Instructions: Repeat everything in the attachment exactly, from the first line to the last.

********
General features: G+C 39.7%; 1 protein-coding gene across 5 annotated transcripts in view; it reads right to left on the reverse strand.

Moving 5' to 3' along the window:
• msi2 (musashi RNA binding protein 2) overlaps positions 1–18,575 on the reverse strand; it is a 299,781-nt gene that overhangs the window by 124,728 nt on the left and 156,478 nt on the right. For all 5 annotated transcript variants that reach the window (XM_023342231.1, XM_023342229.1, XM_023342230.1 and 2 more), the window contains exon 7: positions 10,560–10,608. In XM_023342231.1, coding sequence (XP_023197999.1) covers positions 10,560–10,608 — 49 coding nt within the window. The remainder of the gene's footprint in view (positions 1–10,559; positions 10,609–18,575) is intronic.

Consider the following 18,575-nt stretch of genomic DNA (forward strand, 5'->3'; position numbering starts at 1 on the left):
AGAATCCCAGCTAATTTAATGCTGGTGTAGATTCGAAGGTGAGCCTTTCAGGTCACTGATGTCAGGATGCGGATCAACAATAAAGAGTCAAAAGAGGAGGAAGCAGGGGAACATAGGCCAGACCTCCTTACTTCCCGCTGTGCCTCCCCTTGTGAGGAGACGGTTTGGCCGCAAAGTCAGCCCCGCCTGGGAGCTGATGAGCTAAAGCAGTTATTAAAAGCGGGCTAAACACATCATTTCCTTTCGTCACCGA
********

General features: G+C 39.7%; 1 protein-coding gene across 5 annotated transcripts in view; it reads right to left on the reverse strand.

Moving 5' to 3' along the window:
• msi2 (musashi RNA binding protein 2) overlaps positions 1–18,575 on the reverse strand; it is a 299,781-nt gene that overhangs the window by 124,728 nt on the left and 156,478 nt on the right. For all 5 annotated transcript variants that reach the window (XM_023342231.1, XM_023342229.1, XM_023342230.1 and 2 more), the window contains exon 7: positions 10,560–10,608. In XM_023342231.1, coding sequence (XP_023197999.1) covers positions 10,560–10,608 — 49 coding nt within the window. The remainder of the gene's footprint in view (positions 1–10,559; positions 10,609–18,575) is intronic.

Consider the following 18,575-nt stretch of genomic DNA (forward strand, 5'->3'; position numbering starts at 1 on the left):
AGAATCCCAGCTAATTTAATGCTGGTGTAGATTCGAAGGTGAGCCTTTCAGGTCACTGATGTCAGGATGCGGATCAACAATAAAGAGTCAAAAGAGGAGGAAGCAGGGGAACATAGGCCAGACCTCCTTACTTCCCGCTGTGCCTCCCCTTGTGAGGAGACGGTTTGGCCGCAAAGTCAGCCCCGCCTGGGAGCTGATGAGCTAAAGCAGTTATTAAAAGCGGGCTAAACACATCATTTCCTTTCGTCACCGA